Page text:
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Recognizing and Responding to the Many Faces of AIDS

The United Methodist Church has resolved to minister compassionately with all persons living with HIV/AIDS and their loved ones, following in the way of healing, ministry, hospitality, and service shown by Jesus.[1] Churches and other concerned United Methodist communities have been in ministry since the beginning of the pandemic.

The Context of Caring Ministry

HIV/AIDS affects and infects a broad cross-section of people in the United States and Puerto Rico: all ages, all races, both sexes, all sexual orientations. In 1995, the Centers for Disease Control (CDC) noted that the proportion of AIDS cases among women, racial/ethnic people, and children continues to increase, while the rate of AIDS among gay/bisexual men has leveled. From a geographic perspective, more persons in the South and Northeast contracted AIDS in 1994 than in 1993.[2]

The United Methodist Church can help to stop the spread of HIV/AIDS through providing sound comprehensive age-appropriate prevention education, including information that abstinence from sex and injection drug use[3] is the safest way to prevent infection. In addition, the church can provide a grounding in Christian values for children, teens, and young adults, somethingthat cannot be done in public schools or in official government prevention material.

Teens and Young Adults

AIDS will increasingly affect and infect our next generation of leaders. Since 1991, AIDS has been the sixth leading cause of death among 15- to 24-year-olds in the United States. In 1994, 50 percent of new infectionsof HIV were among persons under 25. Older teens, males, and racial/ethnic people were disproportionately affected. The CDC reported:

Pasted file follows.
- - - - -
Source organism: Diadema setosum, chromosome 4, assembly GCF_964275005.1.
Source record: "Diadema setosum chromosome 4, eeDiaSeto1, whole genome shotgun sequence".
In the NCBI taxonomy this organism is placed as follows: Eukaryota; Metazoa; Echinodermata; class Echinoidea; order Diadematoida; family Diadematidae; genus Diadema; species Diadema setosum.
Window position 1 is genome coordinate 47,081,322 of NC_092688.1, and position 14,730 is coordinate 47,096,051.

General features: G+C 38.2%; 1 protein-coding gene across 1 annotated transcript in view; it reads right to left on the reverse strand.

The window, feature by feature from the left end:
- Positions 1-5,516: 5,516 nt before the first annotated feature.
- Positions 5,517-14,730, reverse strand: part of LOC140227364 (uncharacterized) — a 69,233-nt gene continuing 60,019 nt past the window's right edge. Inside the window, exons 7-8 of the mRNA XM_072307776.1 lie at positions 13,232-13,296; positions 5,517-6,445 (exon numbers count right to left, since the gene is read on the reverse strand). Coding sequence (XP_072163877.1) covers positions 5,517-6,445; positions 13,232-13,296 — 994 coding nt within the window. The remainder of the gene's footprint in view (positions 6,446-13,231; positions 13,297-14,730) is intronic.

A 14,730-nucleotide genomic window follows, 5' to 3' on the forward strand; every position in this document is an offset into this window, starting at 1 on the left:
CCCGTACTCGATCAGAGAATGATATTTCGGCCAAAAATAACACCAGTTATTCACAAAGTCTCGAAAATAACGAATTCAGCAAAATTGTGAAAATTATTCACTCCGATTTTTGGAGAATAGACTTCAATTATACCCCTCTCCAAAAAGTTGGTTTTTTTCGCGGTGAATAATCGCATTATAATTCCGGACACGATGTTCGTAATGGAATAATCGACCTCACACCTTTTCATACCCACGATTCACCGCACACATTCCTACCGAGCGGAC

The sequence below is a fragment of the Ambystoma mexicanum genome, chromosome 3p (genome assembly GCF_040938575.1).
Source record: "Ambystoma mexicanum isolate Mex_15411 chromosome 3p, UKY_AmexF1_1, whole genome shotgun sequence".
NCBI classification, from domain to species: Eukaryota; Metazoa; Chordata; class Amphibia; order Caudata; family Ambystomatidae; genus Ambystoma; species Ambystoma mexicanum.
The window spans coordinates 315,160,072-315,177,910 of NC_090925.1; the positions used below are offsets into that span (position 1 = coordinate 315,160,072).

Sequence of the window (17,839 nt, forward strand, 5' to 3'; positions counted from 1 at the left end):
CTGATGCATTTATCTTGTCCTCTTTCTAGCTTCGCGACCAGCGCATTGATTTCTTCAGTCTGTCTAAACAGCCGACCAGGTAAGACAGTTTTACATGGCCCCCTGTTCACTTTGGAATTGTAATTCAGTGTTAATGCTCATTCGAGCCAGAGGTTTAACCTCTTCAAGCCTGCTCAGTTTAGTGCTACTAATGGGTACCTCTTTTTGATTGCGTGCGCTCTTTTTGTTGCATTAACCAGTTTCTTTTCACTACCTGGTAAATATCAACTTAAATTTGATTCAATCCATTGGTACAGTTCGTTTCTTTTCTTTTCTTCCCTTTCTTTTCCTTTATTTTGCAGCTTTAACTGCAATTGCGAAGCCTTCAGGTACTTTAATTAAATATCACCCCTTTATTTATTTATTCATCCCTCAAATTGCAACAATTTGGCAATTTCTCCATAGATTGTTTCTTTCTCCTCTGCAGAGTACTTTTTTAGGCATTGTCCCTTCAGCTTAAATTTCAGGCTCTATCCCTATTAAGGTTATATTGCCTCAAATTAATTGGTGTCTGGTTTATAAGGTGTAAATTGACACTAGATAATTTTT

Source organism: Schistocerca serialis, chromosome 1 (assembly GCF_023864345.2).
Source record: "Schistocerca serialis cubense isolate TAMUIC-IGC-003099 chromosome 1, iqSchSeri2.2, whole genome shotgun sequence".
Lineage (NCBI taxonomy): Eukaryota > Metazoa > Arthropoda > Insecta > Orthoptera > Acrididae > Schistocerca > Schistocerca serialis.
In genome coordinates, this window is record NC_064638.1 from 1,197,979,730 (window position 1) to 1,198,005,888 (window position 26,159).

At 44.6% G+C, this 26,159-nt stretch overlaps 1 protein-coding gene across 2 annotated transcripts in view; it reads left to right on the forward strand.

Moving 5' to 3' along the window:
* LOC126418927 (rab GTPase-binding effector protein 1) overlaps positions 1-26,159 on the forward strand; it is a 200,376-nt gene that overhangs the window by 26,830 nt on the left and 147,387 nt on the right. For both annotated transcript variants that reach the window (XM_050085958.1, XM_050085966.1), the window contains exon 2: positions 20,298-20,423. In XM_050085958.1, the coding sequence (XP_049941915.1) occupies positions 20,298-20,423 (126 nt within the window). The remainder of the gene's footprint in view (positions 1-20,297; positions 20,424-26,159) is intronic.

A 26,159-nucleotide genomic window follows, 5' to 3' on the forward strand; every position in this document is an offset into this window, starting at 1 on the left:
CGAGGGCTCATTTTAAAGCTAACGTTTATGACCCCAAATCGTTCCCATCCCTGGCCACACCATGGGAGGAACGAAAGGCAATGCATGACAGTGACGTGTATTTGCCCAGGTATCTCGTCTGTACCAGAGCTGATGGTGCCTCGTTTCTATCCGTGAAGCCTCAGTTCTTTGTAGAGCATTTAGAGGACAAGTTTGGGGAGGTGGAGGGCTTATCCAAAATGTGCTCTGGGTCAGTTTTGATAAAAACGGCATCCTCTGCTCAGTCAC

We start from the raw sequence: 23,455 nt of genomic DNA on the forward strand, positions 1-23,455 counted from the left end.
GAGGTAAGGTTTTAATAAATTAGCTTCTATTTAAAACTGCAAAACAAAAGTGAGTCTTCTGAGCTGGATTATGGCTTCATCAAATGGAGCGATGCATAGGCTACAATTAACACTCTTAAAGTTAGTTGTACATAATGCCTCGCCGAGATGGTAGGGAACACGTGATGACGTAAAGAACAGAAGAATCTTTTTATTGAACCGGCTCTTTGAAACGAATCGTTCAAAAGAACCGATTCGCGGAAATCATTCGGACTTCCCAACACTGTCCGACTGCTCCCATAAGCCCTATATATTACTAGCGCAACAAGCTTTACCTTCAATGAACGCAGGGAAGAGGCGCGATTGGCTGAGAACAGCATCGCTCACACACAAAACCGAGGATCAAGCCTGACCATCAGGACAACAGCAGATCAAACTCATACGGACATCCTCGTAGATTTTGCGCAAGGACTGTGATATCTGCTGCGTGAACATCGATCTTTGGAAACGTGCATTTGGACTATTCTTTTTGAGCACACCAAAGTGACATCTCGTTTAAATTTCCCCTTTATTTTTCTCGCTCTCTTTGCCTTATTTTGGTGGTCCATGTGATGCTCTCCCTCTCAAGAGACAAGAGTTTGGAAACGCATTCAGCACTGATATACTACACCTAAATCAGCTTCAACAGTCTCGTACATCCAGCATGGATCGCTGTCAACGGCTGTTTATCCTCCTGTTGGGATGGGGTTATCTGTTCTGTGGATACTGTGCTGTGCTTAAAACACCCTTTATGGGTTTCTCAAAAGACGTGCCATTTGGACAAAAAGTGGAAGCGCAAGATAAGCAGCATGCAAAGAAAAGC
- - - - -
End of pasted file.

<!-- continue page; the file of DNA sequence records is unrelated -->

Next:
Many American teenagers are engaging in behaviors that may put them at risk of acquiring HIV infection, other sexually transmitted infections, or infections associated with drug injection. Recent CDC studies conductedevery 2 years in high schools (grades 9-12) consistently indicate that by the twelfth grade, approximately three-fourths of high school students have had sexual intercourse; less than half report consistent use of latex condoms,and about one-fifth have had more than four lifetime sex partners. Many students report using alcohol or drugs when they have sex and, in the most recent survey, 1 in 62 high school students reported having injected an illegal drug.[4]
By 1993, HIV became the leading cause of death in the United States among all persons aged 25-44.[5] Racial/ethnic groups have been especially hard hit. By 1991, HIV infection had become the leading cause of death for African Americans and Hispanics among males aged 25-44 years.

By 1993, it was the top cause of death for African American women in the same age group. Among Asians/Pacific Islanders and American Indians/AlaskaNatives young adults, AIDS ranks in the top ten leading causes of death.[6]


Racial and Ethnic Groups

African Americans, Hispanics, and Native Americans have been disproportionately infected with HIV/AIDS. In 1993, racial/ethnic people accounted for 51 percent of the cases of AIDS among adolescent and adult males, 75 percent among adolescent and adult females, and 84 percent of the cases among children.

Race and ethnicity are not in themselves risk factors for HIV. The CDC observes that "unemployment, poverty, and illiteracy are correlated with decreased access to health education, preventive services, and medical care, resulting in an increased risk for disease. In 1992, 33% of blacks and 29% of Hispanics lived below the federal poverty level, compared with 13% of Asians/Pacific Islanders and 10% of whites."[7] HIV/AIDS prevention education must therefore take into account the racial, cultural, economic realities of each group. Additionally, as the church, we are called to work for the conversion of those principalities and powers that promote racism, poverty, drug addiction, and other oppression.